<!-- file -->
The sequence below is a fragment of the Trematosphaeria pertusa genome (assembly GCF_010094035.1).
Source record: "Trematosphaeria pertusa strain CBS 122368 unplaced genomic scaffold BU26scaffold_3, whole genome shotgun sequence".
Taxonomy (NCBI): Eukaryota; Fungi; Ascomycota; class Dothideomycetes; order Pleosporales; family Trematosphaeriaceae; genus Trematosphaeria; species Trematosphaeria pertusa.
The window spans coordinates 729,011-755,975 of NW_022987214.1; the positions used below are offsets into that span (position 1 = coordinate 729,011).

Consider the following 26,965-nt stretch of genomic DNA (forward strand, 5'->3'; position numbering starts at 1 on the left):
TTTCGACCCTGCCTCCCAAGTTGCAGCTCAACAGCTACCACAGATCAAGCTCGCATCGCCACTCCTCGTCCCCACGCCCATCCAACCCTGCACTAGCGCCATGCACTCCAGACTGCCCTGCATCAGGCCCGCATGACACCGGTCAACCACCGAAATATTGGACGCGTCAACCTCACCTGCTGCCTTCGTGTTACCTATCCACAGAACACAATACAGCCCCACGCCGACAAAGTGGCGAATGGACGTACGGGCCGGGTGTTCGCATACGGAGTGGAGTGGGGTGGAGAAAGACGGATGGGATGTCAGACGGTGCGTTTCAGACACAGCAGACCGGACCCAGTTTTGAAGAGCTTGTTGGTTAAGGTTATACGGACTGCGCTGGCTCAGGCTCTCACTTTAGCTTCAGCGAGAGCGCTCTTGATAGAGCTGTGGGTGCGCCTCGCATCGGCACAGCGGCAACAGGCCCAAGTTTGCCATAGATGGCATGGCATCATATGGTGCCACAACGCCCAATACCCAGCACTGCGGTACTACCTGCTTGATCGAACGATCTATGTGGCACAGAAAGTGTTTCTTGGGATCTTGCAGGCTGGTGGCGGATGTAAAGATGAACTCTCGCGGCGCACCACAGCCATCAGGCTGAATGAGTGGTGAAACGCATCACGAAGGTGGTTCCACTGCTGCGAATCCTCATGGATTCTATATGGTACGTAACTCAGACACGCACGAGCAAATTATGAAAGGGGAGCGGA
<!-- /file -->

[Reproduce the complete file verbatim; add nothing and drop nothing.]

The sequence below is a fragment of the Trematosphaeria pertusa genome (assembly GCF_010094035.1).
Source record: "Trematosphaeria pertusa strain CBS 122368 unplaced genomic scaffold BU26scaffold_3, whole genome shotgun sequence".
Taxonomy (NCBI): Eukaryota; Fungi; Ascomycota; class Dothideomycetes; order Pleosporales; family Trematosphaeriaceae; genus Trematosphaeria; species Trematosphaeria pertusa.
The window spans coordinates 729,011-755,975 of NW_022987214.1; the positions used below are offsets into that span (position 1 = coordinate 729,011).

Consider the following 26,965-nt stretch of genomic DNA (forward strand, 5'->3'; position numbering starts at 1 on the left):
TTTCGACCCTGCCTCCCAAGTTGCAGCTCAACAGCTACCACAGATCAAGCTCGCATCGCCACTCCTCGTCCCCACGCCCATCCAACCCTGCACTAGCGCCATGCACTCCAGACTGCCCTGCATCAGGCCCGCATGACACCGGTCAACCACCGAAATATTGGACGCGTCAACCTCACCTGCTGCCTTCGTGTTACCTATCCACAGAACACAATACAGCCCCACGCCGACAAAGTGGCGAATGGACGTACGGGCCGGGTGTTCGCATACGGAGTGGAGTGGGGTGGAGAAAGACGGATGGGATGTCAGACGGTGCGTTTCAGACACAGCAGACCGGACCCAGTTTTGAAGAGCTTGTTGGTTAAGGTTATACGGACTGCGCTGGCTCAGGCTCTCACTTTAGCTTCAGCGAGAGCGCTCTTGATAGAGCTGTGGGTGCGCCTCGCATCGGCACAGCGGCAACAGGCCCAAGTTTGCCATAGATGGCATGGCATCATATGGTGCCACAACGCCCAATACCCAGCACTGCGGTACTACCTGCTTGATCGAACGATCTATGTGGCACAGAAAGTGTTTCTTGGGATCTTGCAGGCTGGTGGCGGATGTAAAGATGAACTCTCGCGGCGCACCACAGCCATCAGGCTGAATGAGTGGTGAAACGCATCACGAAGGTGGTTCCACTGCTGCGAATCCTCATGGATTCTATATGGTACGTAACTCAGACACGCACGAGCAAATTATGAAAGGGGAGCGGA